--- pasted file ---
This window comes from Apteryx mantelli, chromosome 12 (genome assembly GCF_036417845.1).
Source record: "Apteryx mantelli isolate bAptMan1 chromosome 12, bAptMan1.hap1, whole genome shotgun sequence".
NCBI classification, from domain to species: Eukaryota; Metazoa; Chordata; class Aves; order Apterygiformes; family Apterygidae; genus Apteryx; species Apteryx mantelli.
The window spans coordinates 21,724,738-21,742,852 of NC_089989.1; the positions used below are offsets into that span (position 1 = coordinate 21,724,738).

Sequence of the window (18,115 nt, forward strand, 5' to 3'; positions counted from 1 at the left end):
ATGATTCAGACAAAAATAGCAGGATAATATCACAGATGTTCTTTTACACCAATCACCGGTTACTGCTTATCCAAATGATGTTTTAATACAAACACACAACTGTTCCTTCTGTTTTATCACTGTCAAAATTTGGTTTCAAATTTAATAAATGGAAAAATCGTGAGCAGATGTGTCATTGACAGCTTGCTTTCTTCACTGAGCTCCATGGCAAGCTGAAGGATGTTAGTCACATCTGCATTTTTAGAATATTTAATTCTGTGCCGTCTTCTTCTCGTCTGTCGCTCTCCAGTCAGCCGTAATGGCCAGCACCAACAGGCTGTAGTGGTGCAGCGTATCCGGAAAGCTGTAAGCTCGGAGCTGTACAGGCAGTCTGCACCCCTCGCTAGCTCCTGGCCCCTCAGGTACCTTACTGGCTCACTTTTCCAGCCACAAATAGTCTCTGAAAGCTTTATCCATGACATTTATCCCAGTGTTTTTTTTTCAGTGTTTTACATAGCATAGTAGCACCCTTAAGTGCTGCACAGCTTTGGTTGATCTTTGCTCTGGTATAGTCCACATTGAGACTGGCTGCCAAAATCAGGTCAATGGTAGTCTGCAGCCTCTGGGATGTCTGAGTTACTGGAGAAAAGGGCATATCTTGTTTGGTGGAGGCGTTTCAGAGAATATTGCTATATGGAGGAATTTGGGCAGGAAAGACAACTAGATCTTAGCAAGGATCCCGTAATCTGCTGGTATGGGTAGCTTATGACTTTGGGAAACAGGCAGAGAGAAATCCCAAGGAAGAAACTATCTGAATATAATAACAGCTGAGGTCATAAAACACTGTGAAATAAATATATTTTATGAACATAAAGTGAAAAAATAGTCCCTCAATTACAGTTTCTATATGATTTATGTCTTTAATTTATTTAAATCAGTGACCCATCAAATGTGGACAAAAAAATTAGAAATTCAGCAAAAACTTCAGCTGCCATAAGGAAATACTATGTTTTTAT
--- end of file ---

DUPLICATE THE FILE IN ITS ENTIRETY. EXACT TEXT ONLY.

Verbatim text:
This window comes from Apteryx mantelli, chromosome 12 (genome assembly GCF_036417845.1).
Source record: "Apteryx mantelli isolate bAptMan1 chromosome 12, bAptMan1.hap1, whole genome shotgun sequence".
NCBI classification, from domain to species: Eukaryota; Metazoa; Chordata; class Aves; order Apterygiformes; family Apterygidae; genus Apteryx; species Apteryx mantelli.
The window spans coordinates 21,724,738-21,742,852 of NC_089989.1; the positions used below are offsets into that span (position 1 = coordinate 21,724,738).

Sequence of the window (18,115 nt, forward strand, 5' to 3'; positions counted from 1 at the left end):
ATGATTCAGACAAAAATAGCAGGATAATATCACAGATGTTCTTTTACACCAATCACCGGTTACTGCTTATCCAAATGATGTTTTAATACAAACACACAACTGTTCCTTCTGTTTTATCACTGTCAAAATTTGGTTTCAAATTTAATAAATGGAAAAATCGTGAGCAGATGTGTCATTGACAGCTTGCTTTCTTCACTGAGCTCCATGGCAAGCTGAAGGATGTTAGTCACATCTGCATTTTTAGAATATTTAATTCTGTGCCGTCTTCTTCTCGTCTGTCGCTCTCCAGTCAGCCGTAATGGCCAGCACCAACAGGCTGTAGTGGTGCAGCGTATCCGGAAAGCTGTAAGCTCGGAGCTGTACAGGCAGTCTGCACCCCTCGCTAGCTCCTGGCCCCTCAGGTACCTTACTGGCTCACTTTTCCAGCCACAAATAGTCTCTGAAAGCTTTATCCATGACATTTATCCCAGTGTTTTTTTTTCAGTGTTTTACATAGCATAGTAGCACCCTTAAGTGCTGCACAGCTTTGGTTGATCTTTGCTCTGGTATAGTCCACATTGAGACTGGCTGCCAAAATCAGGTCAATGGTAGTCTGCAGCCTCTGGGATGTCTGAGTTACTGGAGAAAAGGGCATATCTTGTTTGGTGGAGGCGTTTCAGAGAATATTGCTATATGGAGGAATTTGGGCAGGAAAGACAACTAGATCTTAGCAAGGATCCCGTAATCTGCTGGTATGGGTAGCTTATGACTTTGGGAAACAGGCAGAGAGAAATCCCAAGGAAGAAACTATCTGAATATAATAACAGCTGAGGTCATAAAACACTGTGAAATAAATATATTTTATGAACATAAAGTGAAAAAATAGTCCCTCAATTACAGTTTCTATATGATTTATGTCTTTAATTTATTTAAATCAGTGACCCATCAAATGTGGACAAAAAAATTAGAAATTCAGCAAAAACTTCAGCTGCCATAAGGAAATACTATGTTTTTAT